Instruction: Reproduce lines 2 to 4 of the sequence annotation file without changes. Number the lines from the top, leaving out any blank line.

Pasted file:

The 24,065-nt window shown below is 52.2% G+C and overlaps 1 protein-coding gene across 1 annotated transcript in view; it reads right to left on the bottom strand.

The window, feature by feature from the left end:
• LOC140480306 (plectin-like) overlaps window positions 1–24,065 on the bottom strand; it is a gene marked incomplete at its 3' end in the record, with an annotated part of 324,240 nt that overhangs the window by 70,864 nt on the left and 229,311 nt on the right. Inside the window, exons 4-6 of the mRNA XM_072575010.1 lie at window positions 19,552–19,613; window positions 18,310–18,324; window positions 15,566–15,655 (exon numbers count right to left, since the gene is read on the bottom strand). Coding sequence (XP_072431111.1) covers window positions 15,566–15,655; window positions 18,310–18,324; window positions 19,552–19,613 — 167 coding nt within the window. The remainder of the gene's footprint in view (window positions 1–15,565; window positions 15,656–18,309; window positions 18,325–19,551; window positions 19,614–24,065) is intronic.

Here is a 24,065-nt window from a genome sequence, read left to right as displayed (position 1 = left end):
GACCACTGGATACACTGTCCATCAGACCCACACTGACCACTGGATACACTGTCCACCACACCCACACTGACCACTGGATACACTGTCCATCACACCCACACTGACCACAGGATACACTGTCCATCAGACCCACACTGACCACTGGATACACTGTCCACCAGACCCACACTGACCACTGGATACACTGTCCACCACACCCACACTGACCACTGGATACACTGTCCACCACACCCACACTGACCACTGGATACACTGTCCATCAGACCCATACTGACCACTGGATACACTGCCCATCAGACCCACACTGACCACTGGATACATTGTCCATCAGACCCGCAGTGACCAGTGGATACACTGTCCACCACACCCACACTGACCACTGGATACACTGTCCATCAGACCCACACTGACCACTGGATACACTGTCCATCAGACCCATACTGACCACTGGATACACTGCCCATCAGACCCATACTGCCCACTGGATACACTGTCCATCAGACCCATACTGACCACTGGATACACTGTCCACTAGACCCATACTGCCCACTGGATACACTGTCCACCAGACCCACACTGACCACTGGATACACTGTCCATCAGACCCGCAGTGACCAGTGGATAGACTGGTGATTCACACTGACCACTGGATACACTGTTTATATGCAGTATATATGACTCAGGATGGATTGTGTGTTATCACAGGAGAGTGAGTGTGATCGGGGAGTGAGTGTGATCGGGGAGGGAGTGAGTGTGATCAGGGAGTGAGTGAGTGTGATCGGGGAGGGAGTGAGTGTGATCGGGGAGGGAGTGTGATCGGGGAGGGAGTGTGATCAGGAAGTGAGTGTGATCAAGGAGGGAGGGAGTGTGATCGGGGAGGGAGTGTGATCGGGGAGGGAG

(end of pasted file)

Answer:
The window, feature by feature from the left end:
• LOC140480306 (plectin-like) overlaps window positions 1–24,065 on the bottom strand; it is a gene marked incomplete at its 3' end in the record, with an annotated part of 324,240 nt that overhangs the window by 70,864 nt on the left and 229,311 nt on the right. Inside the window, exons 4-6 of the mRNA XM_072575010.1 lie at window positions 19,552–19,613; window positions 18,310–18,324; window positions 15,566–15,655 (exon numbers count right to left, since the gene is read on the bottom strand). Coding sequence (XP_072431111.1) covers window positions 15,566–15,655; window positions 18,310–18,324; window positions 19,552–19,613 — 167 coding nt within the window. The remainder of the gene's footprint in view (window positions 1–15,565; window positions 15,656–18,309; window positions 18,325–19,551; window positions 19,614–24,065) is intronic.

Here is a 24,065-nt window from a genome sequence, read left to right as displayed (position 1 = left end):